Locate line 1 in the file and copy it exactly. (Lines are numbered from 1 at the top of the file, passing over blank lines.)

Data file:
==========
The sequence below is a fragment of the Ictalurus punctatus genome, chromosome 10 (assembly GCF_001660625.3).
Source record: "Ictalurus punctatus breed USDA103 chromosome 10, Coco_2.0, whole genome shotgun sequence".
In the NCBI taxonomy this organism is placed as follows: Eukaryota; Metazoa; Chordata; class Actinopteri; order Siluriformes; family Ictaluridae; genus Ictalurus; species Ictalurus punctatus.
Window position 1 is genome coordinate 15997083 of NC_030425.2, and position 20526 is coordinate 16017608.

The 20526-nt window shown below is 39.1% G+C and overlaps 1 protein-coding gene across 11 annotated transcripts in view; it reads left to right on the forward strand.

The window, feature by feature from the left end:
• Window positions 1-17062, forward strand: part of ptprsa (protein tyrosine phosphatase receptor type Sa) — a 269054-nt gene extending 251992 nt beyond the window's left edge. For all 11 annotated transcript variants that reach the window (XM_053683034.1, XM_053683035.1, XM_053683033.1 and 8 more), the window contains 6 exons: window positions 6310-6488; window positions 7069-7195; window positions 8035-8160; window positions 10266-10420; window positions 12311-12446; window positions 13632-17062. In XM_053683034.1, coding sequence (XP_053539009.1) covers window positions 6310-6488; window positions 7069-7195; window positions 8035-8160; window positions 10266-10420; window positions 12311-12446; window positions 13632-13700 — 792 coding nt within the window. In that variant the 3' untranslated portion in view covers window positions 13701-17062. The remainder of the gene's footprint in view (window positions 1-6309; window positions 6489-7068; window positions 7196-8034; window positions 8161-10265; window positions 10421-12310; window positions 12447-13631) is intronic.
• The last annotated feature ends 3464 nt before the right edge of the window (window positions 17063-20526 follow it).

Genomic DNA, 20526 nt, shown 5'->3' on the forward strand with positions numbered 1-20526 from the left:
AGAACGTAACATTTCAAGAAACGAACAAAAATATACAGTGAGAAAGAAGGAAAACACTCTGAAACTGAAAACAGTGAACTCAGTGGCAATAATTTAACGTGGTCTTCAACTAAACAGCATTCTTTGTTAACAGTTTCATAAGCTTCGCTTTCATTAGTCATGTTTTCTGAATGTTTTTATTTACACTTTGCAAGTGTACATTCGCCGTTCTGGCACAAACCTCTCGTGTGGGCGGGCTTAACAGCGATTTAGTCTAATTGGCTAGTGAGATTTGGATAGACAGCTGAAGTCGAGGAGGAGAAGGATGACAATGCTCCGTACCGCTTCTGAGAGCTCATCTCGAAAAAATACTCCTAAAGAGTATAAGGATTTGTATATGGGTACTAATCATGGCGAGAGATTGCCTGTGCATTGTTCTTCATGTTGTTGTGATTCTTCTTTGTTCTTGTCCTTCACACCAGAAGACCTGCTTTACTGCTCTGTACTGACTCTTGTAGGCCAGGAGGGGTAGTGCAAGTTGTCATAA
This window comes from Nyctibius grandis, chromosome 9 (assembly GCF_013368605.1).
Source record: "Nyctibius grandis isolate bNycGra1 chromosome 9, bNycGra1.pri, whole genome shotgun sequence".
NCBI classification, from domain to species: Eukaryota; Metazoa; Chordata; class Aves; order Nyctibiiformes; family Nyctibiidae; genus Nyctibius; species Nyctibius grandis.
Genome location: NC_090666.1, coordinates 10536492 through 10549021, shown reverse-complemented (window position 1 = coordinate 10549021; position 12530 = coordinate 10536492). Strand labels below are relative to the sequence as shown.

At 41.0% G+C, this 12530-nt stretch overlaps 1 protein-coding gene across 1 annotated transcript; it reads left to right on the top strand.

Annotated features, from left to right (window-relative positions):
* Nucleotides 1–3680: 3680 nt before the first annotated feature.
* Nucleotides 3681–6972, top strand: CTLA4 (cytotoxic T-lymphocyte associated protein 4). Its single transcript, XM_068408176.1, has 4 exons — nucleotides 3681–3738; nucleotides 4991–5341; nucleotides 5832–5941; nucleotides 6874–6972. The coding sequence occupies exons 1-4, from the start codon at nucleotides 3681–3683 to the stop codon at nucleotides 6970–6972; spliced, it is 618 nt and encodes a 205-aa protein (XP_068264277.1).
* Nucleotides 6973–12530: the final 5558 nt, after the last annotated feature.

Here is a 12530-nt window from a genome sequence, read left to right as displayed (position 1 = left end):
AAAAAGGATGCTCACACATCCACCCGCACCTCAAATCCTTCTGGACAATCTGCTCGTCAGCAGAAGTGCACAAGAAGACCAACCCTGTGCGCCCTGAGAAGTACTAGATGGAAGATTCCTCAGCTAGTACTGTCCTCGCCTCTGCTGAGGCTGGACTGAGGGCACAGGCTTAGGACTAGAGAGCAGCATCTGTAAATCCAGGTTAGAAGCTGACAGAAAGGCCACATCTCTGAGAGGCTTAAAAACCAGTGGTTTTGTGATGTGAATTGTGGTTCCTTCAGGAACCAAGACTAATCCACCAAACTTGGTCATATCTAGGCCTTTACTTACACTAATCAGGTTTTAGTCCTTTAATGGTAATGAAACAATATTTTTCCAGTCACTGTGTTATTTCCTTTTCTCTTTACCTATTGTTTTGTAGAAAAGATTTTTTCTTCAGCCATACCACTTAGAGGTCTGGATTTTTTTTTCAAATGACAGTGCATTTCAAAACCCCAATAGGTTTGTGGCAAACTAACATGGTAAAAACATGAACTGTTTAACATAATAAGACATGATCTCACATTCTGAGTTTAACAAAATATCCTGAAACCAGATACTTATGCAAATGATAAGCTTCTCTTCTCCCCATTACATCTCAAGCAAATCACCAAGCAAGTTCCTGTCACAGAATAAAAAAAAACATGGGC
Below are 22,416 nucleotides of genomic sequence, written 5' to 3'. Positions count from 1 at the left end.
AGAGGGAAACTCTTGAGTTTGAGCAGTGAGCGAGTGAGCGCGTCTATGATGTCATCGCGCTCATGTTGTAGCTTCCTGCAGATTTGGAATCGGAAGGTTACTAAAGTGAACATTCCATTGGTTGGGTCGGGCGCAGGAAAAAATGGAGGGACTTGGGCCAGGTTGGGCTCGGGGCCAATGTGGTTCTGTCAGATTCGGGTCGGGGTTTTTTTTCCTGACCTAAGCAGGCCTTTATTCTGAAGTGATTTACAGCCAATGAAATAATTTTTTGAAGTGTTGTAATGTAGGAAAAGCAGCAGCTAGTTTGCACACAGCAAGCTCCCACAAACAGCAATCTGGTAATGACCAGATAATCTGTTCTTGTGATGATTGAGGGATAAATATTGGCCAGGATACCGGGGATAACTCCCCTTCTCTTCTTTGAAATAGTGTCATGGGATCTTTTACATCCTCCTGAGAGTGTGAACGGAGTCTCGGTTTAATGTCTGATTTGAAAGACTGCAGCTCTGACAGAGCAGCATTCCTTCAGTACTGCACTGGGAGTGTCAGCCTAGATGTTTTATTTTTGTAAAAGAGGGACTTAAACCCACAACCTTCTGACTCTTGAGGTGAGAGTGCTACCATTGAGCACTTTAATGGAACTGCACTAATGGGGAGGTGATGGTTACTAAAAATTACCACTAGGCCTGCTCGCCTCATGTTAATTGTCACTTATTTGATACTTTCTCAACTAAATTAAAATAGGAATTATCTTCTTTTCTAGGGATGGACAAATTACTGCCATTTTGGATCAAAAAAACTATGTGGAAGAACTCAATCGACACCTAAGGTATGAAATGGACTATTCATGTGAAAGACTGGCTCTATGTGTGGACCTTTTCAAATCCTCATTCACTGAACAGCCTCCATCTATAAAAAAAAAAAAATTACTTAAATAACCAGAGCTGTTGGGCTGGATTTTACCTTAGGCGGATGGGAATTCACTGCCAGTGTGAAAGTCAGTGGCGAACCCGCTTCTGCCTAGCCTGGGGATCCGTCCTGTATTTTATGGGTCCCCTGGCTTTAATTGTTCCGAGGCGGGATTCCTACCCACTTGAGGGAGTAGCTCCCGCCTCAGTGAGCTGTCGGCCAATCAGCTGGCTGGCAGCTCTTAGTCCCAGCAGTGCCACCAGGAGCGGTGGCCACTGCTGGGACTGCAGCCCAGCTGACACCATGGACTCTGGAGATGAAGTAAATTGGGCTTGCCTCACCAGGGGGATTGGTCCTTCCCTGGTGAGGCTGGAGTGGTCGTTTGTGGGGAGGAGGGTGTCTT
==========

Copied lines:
The sequence below is a fragment of the Ictalurus punctatus genome, chromosome 10 (assembly GCF_001660625.3).